Welcome to Joyful Toddlers!

This space is about increasing our enjoyment of the young children in our lives through concrete action and by adjusting the lens through which we view them. My work comes out of LifeWays, which is inspired by Waldorf education. I welcome your comments, and questions about increasing your enjoyment of the children in YOUR life.

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Wednesday, July 20, 2011

Toddlers Grabbing

Dear Miss Faith,
My son is 22 months and he always wants to pound on the computer keyboard or grab the mouse.  My husband yells at him a lot for this, and the whole thing is driving me crazy, but I don’t know what to do.  Any ideas you have would be welcome.

Hi there,
It’s not surprising that your little guy wants to bang on the keyboard and grab the mouse, that’s what he sees you and dad doing, all the time!  Children want to be involved in whatever we’re involved in, and they want to do whatever they see us doing.  That said, it’s not always appropriate for them to do what we’re doing!  What to do?
I have a couple of suggestions:  the first one is to get or make a toy computer that he can play with, so he can use that imitative urge.  You can make a perfectly good laptop out of a FedEx box, some construction paper, and a marker.  However, this will only solve part of the problem, because the real issue is that he sees your computer sucking your attention away, and he wants to be involved in whatever you’re involved in.  But yelling at him not to touch doesn’t get you very far.  Here’s the important piece:
Whenever a child wants to touch something that you don’t want them to be messing with, think of a way that he CAN touch/interact with it, that is OK with you.  Using one finger is often helpful.  For a laptop, it might be that he can run his index finger along the edge that protects the screen.  Next, teach him how to do it.  And from then on, whenever he wants to interact with the computer, you can guide him to touch it in this way that you’ve sanctioned.  So you’re never pushing him away, you’re never yelling at him to stop, you’re just reminding him, again and again, how he CAN touch it.  “Oh!  You can touch it on the edge, with your finger.” (Show him.  He imitates).  “That’s right!  You’re touching the computer!  That’s the way you do it!”  You smile into his eyes, and he’s thrilled that he gets to interact with you around this object which you spend lots of time concentrating on, and clearly love.  You’re not pushing him away, you’re inviting him in, in a way that is age-appropriate.  He can touch the edge of the computer as many times as he wants to.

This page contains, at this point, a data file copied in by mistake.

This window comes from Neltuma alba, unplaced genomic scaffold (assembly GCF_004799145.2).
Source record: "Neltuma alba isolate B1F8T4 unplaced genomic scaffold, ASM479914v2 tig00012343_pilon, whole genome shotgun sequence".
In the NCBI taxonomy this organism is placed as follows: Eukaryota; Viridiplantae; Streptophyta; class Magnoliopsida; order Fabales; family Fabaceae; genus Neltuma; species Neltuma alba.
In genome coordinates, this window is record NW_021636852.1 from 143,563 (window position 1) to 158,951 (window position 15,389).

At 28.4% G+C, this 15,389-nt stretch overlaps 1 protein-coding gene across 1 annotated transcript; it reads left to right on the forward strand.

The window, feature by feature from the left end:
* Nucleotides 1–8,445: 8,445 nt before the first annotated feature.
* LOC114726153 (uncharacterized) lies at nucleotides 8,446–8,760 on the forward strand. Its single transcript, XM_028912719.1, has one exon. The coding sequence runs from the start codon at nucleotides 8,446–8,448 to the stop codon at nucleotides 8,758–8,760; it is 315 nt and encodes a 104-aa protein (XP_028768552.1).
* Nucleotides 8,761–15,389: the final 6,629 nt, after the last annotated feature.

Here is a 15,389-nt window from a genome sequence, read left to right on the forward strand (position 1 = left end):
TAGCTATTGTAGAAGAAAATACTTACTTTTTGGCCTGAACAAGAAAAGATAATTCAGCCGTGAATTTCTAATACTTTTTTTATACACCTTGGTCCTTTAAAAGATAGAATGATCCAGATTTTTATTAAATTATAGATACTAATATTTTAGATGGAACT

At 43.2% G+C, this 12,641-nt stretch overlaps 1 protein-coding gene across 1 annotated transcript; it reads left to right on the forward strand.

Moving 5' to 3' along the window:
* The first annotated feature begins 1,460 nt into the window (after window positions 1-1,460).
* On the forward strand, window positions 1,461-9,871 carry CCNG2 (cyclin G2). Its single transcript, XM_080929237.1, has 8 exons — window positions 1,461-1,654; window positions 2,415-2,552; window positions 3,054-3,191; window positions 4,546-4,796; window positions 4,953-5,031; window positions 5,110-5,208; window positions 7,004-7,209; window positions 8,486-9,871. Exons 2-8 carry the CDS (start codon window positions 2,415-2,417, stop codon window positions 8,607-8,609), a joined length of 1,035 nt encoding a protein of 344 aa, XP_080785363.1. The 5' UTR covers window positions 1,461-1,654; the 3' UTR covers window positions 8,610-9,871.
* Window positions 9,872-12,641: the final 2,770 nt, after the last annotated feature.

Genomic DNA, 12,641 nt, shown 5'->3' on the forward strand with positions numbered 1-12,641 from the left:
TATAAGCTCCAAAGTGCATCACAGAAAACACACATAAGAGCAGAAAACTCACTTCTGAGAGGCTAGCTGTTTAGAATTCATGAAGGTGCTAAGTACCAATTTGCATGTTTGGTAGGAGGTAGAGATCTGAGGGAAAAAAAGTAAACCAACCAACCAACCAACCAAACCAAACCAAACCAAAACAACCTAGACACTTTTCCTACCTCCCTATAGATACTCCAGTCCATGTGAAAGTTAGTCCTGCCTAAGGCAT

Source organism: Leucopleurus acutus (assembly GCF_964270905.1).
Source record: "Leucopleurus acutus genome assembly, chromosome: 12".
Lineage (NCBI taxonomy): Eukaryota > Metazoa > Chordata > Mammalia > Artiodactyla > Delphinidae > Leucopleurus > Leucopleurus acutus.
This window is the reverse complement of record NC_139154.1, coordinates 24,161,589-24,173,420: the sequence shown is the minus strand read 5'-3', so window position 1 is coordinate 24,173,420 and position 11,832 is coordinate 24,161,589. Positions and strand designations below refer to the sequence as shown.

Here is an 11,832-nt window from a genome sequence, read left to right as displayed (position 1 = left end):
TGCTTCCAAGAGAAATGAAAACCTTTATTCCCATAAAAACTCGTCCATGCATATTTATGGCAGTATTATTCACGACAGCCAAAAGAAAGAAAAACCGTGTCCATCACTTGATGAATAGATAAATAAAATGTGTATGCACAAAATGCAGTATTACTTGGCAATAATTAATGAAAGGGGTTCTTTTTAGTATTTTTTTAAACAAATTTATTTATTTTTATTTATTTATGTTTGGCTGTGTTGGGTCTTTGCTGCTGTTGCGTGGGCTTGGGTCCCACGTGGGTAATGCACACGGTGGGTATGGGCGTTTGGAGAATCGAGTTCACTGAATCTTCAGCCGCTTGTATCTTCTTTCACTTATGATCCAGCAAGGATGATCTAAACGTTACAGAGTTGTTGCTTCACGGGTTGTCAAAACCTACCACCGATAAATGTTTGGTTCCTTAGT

I have done this with children that age with many things, and it seems to satisfy them.  I had one little girl who was a little younger, 17 months or so, who desperately wanted to grab my knitting whenever I’d sit down with it on the couch.  Instead of pulling it away from her or chastising her, I came up with a little ritual: whenever she wanted to interact with my knitting, she could put one finger up and touch the tip of one needle, then the tip of another.  It took a couple of days of near-constant practice with her, but eventually it became an established ritual, and then lost much its interest (perhaps because it didn’t get such a big response as grabbing my knitting had?).  After that she would come up and touch my knitting needles about once an hour, but no more.  Each time was a little chance for us to make eye contact and connect briefly, and then she’d go back to her play.  She rarely grabbed it again.  I’ve also done this with flowers in my garden:  with flowers, you can touch them with one finger, or you can smell them.  That is all.  Children are satisfied with this, just as they are satisfied with the fact that the garbage has to stay in the trash can, or the lamp has to stay upright, or all of the other rules around touching things that we have in our lives.
Warmly,
Miss Faith

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